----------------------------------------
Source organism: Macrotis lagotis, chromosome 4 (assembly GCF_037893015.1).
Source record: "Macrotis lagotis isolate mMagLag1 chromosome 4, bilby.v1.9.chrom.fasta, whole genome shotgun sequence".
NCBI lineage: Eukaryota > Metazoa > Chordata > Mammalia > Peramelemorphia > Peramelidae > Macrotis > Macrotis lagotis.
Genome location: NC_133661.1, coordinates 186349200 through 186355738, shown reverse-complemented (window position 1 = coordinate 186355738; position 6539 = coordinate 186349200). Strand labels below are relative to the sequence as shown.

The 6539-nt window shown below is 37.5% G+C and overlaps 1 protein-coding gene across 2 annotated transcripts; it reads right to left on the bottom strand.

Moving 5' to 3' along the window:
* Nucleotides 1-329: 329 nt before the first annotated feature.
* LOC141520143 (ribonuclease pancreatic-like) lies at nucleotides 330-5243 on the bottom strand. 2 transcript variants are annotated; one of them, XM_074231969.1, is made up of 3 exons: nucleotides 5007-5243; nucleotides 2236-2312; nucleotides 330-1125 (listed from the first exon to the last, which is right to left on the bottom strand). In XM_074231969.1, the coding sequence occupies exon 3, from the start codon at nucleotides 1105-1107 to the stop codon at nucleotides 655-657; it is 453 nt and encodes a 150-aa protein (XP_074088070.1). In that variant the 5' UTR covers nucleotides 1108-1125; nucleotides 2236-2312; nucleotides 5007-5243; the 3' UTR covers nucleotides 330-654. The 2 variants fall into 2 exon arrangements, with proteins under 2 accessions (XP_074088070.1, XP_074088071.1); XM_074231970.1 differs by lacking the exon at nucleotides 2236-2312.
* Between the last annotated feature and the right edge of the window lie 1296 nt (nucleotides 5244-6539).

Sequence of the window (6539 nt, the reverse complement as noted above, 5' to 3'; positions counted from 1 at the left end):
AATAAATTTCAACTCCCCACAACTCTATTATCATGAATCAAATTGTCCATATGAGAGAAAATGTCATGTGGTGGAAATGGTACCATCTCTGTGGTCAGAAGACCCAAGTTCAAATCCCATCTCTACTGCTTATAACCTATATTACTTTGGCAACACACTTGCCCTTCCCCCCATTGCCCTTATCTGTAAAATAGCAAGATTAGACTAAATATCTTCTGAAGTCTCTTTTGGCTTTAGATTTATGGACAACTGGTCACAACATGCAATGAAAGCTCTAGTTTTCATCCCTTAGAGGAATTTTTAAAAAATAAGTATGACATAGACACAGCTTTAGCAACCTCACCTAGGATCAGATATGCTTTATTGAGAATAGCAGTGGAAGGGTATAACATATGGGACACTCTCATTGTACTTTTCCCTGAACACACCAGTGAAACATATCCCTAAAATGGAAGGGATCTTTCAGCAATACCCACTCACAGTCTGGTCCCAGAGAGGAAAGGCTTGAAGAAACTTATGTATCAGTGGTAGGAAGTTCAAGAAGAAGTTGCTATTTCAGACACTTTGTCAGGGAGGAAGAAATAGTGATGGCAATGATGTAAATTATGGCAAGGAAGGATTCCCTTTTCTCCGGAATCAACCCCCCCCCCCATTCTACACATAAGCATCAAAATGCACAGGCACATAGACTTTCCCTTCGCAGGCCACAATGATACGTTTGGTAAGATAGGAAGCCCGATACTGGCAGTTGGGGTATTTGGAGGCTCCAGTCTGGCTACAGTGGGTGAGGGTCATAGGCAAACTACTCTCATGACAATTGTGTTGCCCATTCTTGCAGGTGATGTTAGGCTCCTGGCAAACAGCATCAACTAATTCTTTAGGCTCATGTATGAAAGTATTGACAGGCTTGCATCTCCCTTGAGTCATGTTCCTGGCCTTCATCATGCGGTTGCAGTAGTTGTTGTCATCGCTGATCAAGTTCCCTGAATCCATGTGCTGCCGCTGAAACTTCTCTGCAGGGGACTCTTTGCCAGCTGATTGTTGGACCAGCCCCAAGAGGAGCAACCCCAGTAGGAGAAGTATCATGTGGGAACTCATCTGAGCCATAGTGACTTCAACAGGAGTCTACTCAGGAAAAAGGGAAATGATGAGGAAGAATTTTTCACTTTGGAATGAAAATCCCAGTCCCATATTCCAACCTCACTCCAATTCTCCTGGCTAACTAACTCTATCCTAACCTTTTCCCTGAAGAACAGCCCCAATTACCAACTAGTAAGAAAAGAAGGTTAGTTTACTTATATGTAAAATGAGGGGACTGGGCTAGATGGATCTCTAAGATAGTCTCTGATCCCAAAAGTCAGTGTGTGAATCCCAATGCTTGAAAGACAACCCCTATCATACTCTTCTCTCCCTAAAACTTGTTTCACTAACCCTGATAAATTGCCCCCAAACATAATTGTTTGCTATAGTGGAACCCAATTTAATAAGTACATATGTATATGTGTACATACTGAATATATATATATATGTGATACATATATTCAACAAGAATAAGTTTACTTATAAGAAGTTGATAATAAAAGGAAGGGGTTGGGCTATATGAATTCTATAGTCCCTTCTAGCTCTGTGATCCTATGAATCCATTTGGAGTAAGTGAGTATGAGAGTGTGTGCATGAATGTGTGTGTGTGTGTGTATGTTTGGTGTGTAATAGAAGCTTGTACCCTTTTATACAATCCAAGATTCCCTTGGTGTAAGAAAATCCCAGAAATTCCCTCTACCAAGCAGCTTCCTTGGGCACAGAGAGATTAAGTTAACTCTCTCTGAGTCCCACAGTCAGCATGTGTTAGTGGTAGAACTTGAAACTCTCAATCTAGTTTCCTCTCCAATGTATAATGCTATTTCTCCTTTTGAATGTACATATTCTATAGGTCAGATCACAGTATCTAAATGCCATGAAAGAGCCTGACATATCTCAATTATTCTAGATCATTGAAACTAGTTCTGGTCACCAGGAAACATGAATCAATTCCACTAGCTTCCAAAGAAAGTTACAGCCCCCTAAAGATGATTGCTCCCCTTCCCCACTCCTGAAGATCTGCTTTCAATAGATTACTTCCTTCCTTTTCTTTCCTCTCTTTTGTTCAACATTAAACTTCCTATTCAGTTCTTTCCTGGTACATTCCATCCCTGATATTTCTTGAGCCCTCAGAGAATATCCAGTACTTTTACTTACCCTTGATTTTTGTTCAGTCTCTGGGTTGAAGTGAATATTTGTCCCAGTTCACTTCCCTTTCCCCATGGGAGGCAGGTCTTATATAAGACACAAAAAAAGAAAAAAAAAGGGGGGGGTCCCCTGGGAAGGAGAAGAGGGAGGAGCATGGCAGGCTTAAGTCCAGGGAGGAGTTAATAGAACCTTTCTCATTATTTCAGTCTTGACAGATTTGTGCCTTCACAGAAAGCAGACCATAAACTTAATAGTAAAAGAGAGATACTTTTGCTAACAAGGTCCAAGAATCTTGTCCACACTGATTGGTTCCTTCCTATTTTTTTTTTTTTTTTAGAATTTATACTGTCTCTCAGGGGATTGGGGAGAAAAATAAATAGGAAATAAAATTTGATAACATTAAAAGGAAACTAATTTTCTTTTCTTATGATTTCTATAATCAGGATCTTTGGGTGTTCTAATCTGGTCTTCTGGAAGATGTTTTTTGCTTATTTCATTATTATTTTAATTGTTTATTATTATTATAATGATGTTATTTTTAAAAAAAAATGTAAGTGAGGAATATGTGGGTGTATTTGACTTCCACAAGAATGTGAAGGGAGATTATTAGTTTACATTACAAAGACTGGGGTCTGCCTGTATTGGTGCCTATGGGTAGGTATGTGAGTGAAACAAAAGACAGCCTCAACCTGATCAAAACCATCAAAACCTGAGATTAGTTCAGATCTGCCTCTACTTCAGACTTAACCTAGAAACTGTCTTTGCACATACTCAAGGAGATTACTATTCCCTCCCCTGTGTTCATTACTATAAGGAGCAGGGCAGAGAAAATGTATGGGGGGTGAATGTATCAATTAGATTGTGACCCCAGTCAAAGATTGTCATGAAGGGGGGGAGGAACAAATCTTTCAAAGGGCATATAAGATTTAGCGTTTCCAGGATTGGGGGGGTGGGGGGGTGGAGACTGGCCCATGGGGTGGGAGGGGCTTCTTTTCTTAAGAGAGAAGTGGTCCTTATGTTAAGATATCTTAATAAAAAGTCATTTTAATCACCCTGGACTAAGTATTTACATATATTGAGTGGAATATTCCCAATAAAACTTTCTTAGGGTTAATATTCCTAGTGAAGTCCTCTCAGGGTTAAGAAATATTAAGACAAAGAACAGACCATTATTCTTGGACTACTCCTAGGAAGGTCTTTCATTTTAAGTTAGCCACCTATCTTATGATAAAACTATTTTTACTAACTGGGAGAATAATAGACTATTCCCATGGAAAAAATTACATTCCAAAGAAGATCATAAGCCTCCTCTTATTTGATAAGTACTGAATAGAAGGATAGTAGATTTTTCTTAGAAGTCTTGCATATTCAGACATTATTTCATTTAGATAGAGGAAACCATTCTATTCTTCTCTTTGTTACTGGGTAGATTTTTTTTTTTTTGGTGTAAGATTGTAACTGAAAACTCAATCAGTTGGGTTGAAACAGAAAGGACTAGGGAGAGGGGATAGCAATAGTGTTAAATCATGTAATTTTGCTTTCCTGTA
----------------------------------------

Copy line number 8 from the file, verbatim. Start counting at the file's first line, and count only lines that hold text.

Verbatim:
* LOC141520143 (ribonuclease pancreatic-like) lies at nucleotides 330-5243 on the bottom strand. 2 transcript variants are annotated; one of them, XM_074231969.1, is made up of 3 exons: nucleotides 5007-5243; nucleotides 2236-2312; nucleotides 330-1125 (listed from the first exon to the last, which is right to left on the bottom strand). In XM_074231969.1, the coding sequence occupies exon 3, from the start codon at nucleotides 1105-1107 to the stop codon at nucleotides 655-657; it is 453 nt and encodes a 150-aa protein (XP_074088070.1). In that variant the 5' UTR covers nucleotides 1108-1125; nucleotides 2236-2312; nucleotides 5007-5243; the 3' UTR covers nucleotides 330-654. The 2 variants fall into 2 exon arrangements, with proteins under 2 accessions (XP_074088070.1, XP_074088071.1); XM_074231970.1 differs by lacking the exon at nucleotides 2236-2312.